Phishing refers to fraudulent schemes designed to trick potential victims into giving up personal information such as account passwords and confidential banking information. The term phishing is actually a play on the word "fishing," because the scammer is fishing for information.
While phishing is increasingly being done via text messaging and instant messaging because of the popularity of smartphones, the majority of attacks are still perpetrated through e-mail.
These fraudulent messages often look like e-mails from legitimate sources like your bank, your Internet service provider, your university, a website service you use or a government agency. Fraudsters go as far as copying an institution's logo and message format and creating fake copies of legitimate websites just to dupe targets into giving up passwords and other account information. Cybercriminals then use the information they harvested to steal money from the victim’s account and commit identity theft.
If you receive a message from a web site or your bank urging you to update your account or provide confidential information, such as a PIN, password or a social security number, you could be the target of a phishing scam.
Here are 5 red flags to watch out for to tell if you're being targeted:
Unofficial “from” address
When dealing with e-mail communications, always check the sender’s address. Most phishing scammers use e-mail addresses that look similar to the company they are posing as, like @mircosoft.com to make it seem legitimate. In other instances, they try to replicate a legitimate company's e-mail address by using the company’s name as a username in a free e-mail service. For instance: email@example.com.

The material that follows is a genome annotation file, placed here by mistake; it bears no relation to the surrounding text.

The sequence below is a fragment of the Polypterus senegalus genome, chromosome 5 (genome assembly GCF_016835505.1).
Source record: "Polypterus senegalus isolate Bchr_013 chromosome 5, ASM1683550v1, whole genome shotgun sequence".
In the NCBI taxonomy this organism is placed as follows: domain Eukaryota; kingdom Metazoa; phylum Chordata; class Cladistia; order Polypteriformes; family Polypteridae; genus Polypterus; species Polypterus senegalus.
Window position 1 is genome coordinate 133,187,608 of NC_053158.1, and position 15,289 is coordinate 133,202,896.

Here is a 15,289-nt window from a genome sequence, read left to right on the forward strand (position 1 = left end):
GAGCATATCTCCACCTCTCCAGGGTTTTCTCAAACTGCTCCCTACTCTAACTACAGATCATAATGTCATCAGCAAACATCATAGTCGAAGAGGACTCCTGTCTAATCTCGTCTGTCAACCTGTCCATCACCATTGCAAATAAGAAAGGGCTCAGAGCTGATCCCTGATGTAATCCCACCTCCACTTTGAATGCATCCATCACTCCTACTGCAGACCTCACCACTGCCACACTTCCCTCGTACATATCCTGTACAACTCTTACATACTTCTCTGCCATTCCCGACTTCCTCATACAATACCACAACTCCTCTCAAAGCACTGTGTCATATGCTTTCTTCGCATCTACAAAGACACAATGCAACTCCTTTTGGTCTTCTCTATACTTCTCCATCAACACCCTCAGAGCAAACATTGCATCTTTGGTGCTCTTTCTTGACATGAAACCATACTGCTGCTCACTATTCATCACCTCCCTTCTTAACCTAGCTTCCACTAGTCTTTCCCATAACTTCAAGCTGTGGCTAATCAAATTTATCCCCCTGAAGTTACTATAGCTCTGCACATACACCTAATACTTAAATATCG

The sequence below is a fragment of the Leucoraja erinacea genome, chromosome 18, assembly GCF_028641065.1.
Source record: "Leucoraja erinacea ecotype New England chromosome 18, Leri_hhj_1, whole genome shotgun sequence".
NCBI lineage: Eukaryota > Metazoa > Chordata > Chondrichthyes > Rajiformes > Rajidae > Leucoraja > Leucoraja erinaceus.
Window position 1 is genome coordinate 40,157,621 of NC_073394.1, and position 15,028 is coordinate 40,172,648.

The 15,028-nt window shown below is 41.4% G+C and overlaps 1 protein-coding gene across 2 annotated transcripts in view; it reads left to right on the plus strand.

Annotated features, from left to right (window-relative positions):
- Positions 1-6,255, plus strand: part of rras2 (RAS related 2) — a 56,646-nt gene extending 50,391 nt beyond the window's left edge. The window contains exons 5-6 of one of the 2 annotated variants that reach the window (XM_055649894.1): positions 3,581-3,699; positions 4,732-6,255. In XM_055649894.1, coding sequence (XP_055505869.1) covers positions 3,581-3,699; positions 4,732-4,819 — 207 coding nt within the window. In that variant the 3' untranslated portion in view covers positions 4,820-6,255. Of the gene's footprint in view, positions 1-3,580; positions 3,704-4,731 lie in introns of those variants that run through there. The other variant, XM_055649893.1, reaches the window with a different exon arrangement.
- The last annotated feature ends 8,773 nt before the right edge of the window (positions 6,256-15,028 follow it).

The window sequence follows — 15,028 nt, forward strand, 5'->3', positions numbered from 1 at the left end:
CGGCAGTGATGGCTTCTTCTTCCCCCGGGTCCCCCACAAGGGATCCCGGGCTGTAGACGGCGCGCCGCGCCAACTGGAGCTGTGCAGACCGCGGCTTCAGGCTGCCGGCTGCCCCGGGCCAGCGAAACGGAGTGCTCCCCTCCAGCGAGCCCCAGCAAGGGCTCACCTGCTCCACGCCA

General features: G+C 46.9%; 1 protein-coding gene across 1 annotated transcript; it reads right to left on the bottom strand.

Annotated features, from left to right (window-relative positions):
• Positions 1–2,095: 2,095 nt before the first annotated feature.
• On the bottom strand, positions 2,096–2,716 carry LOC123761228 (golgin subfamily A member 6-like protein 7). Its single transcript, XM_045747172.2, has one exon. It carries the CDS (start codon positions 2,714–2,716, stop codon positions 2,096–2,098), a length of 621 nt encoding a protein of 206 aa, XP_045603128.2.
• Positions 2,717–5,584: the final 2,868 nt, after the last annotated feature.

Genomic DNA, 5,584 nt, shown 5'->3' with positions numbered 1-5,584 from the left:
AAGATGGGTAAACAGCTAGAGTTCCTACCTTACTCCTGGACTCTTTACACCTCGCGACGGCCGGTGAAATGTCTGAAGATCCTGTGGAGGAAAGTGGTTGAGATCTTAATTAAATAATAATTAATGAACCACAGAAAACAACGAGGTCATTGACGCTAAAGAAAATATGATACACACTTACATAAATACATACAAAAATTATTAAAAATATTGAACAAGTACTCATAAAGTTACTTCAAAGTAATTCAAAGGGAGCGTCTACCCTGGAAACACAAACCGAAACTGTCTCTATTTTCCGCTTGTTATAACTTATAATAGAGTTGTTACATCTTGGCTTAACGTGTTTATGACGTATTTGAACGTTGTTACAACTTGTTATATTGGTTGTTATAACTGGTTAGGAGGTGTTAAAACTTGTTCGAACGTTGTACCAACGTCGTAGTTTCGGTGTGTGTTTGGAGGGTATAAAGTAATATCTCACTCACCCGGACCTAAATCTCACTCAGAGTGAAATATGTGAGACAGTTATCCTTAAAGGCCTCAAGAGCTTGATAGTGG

Phishing e-mails are usually sent in bulk. As such, most of them use a generic greeting.
Poor spelling and bad grammar
Scammers are not known for their grammar and writing skills. If a message is riddled with grammatical and spelling mistakes, there’s a good chance you’re looking at a phishing e-mail.
Urgent action required
To coax potential victims into acting on the phishing e-mail, fraudsters often create a sense of urgency by claiming that the account has been closed or is about to be suspended. So be wary of e-mails messages demanding urgent action.
Intentionally misspelled URLs and no “https”
To make the scam more convincing, thieves create fake websites that resemble the websites of the company they are posing as, and they even register domain names that are misspelled versions of the real ones. Another indicator that you are looking at a fake website is the absence of “https” before the address. The “s” stands for secure, and phishing websites don’t have them.
Here is an example of a phishing e-mail with the warning signs highlighted.
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